Tuesday, July 28, 2009

Hurt Locker

The Hurt Locker was a movie I was trying to see for a few weeks now and I'm glad I finally got to it. As a veteran of one tour in Afghanistan, I wanted to see how this film, which was being wildly acclaimed by critics, captured the reality of combat and the Middle East.

I knew the guys who were scared shitless and try to pretend like they weren't afraid of anything. I knew the cool, collected professionals who seemed invincible and were suddenly dead. I still know the guys who cannot seem to get enough of the life and leave everything behind just to go back for more. And I was the one who never thought there would be enough time in his life to do all the things that he dreamed of doing. The actors did not merely play these characters, instead they played real people who have lived and died in that environment over the past seven years. There were the special operatives like Ralph Fiennes who were so bad ass in our eyes until we found out how much money they made and the field grade officers like David Morse who lived vicariously through our fear and tension. But, inside of everyone, was a guy like Staff Sergeant William James, a man who, like the film itself, put politics to the side and got down to business. In their own way, I think that everyone was affected by their time overseas. While not everyone grieved over a misidentified body or charged headlong into the dark after the enemy, I did take up smoking during my time in the service and always sacrificed safety for comfort.

And in order to not turn this blog about movies into a blog about old war stories, all credit due to Kathryn Bigelow, director of such classics as Point Break, Blue Steel (huge Jamie Leigh Curtis fan), and unbelivably hot for being almost sixty. She captures the essence of this male dominated world perfectly. I marveled over the fact that a woman who had never seen combat, except for a brief marriage to James Cameron, could make the most realistic war movie since Jarhead. The sheer physics of the two large explosions that bookend the film are unlike anything you might have seen, but absolutely authentic to the things I have seen. The first boom boom sicked me back into the world, where I was deathly still during a sniper shootout and running immediate action drills in my head at every firefight. At the end of the picture, I was grateful again for being able to live the constantly dull life that I had hoped to see again when I was on the other side of the world. Not too many movies can make me feel that much better about my life and certainly not one that mirrored a previous incarnation of my own so closely.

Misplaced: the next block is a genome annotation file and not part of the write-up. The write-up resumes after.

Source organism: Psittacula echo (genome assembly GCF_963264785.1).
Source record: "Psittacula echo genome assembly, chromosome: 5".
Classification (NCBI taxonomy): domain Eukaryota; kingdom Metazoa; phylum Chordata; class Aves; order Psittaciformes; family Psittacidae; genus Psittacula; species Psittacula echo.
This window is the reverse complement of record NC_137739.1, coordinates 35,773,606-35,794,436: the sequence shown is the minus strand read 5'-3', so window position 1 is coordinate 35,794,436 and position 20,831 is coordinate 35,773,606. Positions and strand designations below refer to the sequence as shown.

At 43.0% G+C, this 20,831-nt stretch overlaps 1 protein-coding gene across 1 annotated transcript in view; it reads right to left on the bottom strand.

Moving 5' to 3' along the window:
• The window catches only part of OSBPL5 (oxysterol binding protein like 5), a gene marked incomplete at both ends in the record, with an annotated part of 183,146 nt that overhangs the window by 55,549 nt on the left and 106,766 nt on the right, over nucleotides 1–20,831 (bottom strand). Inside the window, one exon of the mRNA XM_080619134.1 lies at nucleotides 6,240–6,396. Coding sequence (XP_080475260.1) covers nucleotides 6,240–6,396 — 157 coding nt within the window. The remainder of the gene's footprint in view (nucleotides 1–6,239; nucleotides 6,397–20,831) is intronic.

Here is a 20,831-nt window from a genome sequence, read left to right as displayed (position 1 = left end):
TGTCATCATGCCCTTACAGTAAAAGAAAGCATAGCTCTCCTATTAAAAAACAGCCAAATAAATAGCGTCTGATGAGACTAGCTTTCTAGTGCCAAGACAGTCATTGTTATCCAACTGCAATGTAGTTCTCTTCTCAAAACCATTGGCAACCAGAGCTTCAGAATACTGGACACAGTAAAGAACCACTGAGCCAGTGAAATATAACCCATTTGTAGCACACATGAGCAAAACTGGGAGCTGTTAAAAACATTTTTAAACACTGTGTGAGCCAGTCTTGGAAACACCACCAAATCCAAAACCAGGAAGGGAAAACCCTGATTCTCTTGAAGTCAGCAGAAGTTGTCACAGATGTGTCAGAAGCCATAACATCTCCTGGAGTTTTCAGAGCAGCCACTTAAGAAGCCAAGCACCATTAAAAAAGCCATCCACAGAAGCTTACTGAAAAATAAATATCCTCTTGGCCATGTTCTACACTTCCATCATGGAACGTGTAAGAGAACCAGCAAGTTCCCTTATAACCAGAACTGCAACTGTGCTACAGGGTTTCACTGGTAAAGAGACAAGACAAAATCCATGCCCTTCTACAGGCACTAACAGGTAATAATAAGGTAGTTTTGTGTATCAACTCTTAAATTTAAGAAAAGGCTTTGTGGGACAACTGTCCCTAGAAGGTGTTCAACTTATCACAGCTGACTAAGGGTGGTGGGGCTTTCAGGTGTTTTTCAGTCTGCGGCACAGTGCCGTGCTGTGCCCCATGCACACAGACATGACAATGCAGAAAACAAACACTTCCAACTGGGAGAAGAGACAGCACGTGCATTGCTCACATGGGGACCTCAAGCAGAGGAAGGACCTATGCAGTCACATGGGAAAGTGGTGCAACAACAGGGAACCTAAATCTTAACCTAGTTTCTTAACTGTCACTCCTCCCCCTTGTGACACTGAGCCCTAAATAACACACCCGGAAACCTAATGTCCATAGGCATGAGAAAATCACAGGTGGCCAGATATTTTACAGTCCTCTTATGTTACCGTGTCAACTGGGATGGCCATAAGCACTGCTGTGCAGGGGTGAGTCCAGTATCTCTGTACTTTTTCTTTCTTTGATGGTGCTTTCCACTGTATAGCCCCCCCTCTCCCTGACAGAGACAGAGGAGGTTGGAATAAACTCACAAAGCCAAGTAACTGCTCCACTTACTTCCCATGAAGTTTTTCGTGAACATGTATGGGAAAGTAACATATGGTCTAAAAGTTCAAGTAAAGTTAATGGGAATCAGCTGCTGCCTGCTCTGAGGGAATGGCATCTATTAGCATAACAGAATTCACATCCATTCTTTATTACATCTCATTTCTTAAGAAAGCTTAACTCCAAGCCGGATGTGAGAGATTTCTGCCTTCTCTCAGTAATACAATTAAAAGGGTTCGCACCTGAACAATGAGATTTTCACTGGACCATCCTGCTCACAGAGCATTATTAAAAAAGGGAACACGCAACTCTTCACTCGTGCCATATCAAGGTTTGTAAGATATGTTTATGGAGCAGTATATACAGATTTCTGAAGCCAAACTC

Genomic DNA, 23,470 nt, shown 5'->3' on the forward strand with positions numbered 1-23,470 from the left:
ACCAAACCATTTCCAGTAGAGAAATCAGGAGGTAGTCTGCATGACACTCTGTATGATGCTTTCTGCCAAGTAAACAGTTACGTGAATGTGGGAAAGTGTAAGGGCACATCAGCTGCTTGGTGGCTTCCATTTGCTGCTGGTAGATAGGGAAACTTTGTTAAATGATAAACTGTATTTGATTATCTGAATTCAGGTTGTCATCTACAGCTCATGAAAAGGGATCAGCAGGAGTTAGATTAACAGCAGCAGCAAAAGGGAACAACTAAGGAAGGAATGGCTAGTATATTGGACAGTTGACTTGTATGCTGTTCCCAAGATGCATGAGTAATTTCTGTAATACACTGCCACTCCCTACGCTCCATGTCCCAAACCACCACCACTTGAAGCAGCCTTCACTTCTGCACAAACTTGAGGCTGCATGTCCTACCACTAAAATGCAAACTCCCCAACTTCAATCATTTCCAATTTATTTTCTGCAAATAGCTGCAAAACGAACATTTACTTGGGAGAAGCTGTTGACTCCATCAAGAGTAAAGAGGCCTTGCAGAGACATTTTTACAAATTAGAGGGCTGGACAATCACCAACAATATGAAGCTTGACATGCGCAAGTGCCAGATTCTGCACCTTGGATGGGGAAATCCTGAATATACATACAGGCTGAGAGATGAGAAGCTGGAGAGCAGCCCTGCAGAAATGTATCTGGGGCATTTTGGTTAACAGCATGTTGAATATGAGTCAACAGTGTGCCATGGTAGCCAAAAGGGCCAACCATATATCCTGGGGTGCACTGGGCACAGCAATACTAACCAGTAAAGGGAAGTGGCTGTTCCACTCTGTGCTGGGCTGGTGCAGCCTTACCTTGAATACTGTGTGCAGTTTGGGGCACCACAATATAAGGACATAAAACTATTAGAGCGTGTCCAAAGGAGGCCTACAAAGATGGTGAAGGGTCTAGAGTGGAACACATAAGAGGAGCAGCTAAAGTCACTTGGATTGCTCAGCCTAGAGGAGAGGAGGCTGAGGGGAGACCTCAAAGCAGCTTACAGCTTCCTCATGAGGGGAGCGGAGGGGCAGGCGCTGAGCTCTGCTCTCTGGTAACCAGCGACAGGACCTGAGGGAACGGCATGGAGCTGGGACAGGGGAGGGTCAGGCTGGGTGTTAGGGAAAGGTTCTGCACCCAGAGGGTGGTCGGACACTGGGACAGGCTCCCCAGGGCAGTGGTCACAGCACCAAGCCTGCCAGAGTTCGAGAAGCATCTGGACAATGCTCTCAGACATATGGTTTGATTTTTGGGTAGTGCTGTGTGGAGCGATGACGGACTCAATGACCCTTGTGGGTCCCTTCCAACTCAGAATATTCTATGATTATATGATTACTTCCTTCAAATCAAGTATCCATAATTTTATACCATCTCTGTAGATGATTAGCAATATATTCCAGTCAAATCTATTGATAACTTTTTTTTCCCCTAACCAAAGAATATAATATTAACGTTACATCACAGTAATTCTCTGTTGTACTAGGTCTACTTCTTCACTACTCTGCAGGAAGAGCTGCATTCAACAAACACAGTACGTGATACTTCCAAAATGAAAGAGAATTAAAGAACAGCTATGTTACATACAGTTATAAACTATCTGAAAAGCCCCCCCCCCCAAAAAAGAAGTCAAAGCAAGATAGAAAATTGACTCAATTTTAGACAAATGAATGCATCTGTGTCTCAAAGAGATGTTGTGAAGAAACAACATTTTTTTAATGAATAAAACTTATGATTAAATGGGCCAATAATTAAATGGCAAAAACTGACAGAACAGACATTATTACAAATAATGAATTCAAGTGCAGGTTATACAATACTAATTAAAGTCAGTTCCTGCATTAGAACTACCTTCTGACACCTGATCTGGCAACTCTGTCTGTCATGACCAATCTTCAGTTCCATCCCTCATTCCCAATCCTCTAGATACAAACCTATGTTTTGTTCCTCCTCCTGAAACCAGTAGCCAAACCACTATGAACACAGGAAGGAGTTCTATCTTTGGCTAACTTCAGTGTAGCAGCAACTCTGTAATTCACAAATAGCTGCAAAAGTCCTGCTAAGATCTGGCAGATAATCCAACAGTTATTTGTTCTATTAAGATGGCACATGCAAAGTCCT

If the Academy expanded the Best Picture field to ten nominees and The Hurt Locker is not nominated, then the gesture will have been meaningless.


The Mad Hatter said...

Great piece with a different perspective than many of us can provide.

I mentioned on someone else's blog yesterday, that the fact that real explosives were used rather than Michael Bay-esque pyrotechnics really went a long way to make those blasts feel more deadly.

And I'm with you - with ten nominations to be had, there is NO reason this movie shouldn't make the cut.

Big Mike Mendez said...

A lot of sites have been posting the first ten or eight minutes of the movie to get people in and watching it in the theatre, I realized that anybody can recreate the back and forth between the soldiers, but once that bomb goes off, I knew the movie was for real.

Yea, so far, probably the best movie I've seen this year.

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